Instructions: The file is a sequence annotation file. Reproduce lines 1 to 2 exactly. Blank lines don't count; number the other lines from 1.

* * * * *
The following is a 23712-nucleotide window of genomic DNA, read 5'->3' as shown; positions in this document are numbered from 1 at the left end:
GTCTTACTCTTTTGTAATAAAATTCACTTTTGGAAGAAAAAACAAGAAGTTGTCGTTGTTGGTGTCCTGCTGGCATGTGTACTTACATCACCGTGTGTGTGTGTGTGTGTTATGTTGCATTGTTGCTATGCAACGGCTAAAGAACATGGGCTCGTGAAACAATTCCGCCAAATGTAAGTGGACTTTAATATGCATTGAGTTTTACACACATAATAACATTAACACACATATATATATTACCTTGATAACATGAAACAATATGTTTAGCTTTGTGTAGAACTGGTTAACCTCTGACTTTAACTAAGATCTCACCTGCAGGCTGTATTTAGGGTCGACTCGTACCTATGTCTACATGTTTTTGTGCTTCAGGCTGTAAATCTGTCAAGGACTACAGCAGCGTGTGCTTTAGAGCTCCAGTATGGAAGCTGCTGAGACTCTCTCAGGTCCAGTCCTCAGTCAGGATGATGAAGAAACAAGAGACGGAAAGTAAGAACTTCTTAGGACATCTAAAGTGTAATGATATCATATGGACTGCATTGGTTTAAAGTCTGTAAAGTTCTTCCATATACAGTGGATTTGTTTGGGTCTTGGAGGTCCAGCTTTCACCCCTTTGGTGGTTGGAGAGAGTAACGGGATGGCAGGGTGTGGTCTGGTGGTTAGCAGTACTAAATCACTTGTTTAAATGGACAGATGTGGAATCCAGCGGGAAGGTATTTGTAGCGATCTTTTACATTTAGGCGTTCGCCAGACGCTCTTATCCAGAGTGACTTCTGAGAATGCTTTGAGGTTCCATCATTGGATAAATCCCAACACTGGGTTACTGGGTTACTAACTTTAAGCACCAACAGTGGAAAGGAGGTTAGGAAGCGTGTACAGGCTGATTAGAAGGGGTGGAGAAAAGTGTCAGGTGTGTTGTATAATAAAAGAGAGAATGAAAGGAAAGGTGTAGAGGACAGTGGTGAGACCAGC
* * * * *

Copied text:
The following is a 23712-nucleotide window of genomic DNA, read 5'->3' as shown; positions in this document are numbered from 1 at the left end:
GTCTTACTCTTTTGTAATAAAATTCACTTTTGGAAGAAAAAACAAGAAGTTGTCGTTGTTGGTGTCCTGCTGGCATGTGTACTTACATCACCGTGTGTGTGTGTGTGTGTTATGTTGCATTGTTGCTATGCAACGGCTAAAGAACATGGGCTCGTGAAACAATTCCGCCAAATGTAAGTGGACTTTAATATGCATTGAGTTTTACACACATAATAACATTAACACACATATATATATTACCTTGATAACATGAAACAATATGTTTAGCTTTGTGTAGAACTGGTTAACCTCTGACTTTAACTAAGATCTCACCTGCAGGCTGTATTTAGGGTCGACTCGTACCTATGTCTACATGTTTTTGTGCTTCAGGCTGTAAATCTGTCAAGGACTACAGCAGCGTGTGCTTTAGAGCTCCAGTATGGAAGCTGCTGAGACTCTCTCAGGTCCAGTCCTCAGTCAGGATGATGAAGAAACAAGAGACGGAAAGTAAGAACTTCTTAGGACATCTAAAGTGTAATGATATCATATGGACTGCATTGGTTTAAAGTCTGTAAAGTTCTTCCATATACAGTGGATTTGTTTGGGTCTTGGAGGTCCAGCTTTCACCCCTTTGGTGGTTGGAGAGAGTAACGGGATGGCAGGGTGTGGTCTGGTGGTTAGCAGTACTAAATCACTTGTTTAAATGGACAGATGTGGAATCCAGCGGGAAGGTATTTGTAGCGATCTTTTACATTTAGGCGTTCGCCAGACGCTCTTATCCAGAGTGACTTCTGAGAATGCTTTGAGGTTCCATCATTGGATAAATCCCAACACTGGGTTACTGGGTTACTAACTTTAAGCACCAACAGTGGAAAGGAGGTTAGGAAGCGTGTACAGGCTGATTAGAAGGGGTGGAGAAAAGTGTCAGGTGTGTTGTATAATAAAAGAGAGAATGAAAGGAAAGGTGTAGAGGACAGTGGTGAGACCAGC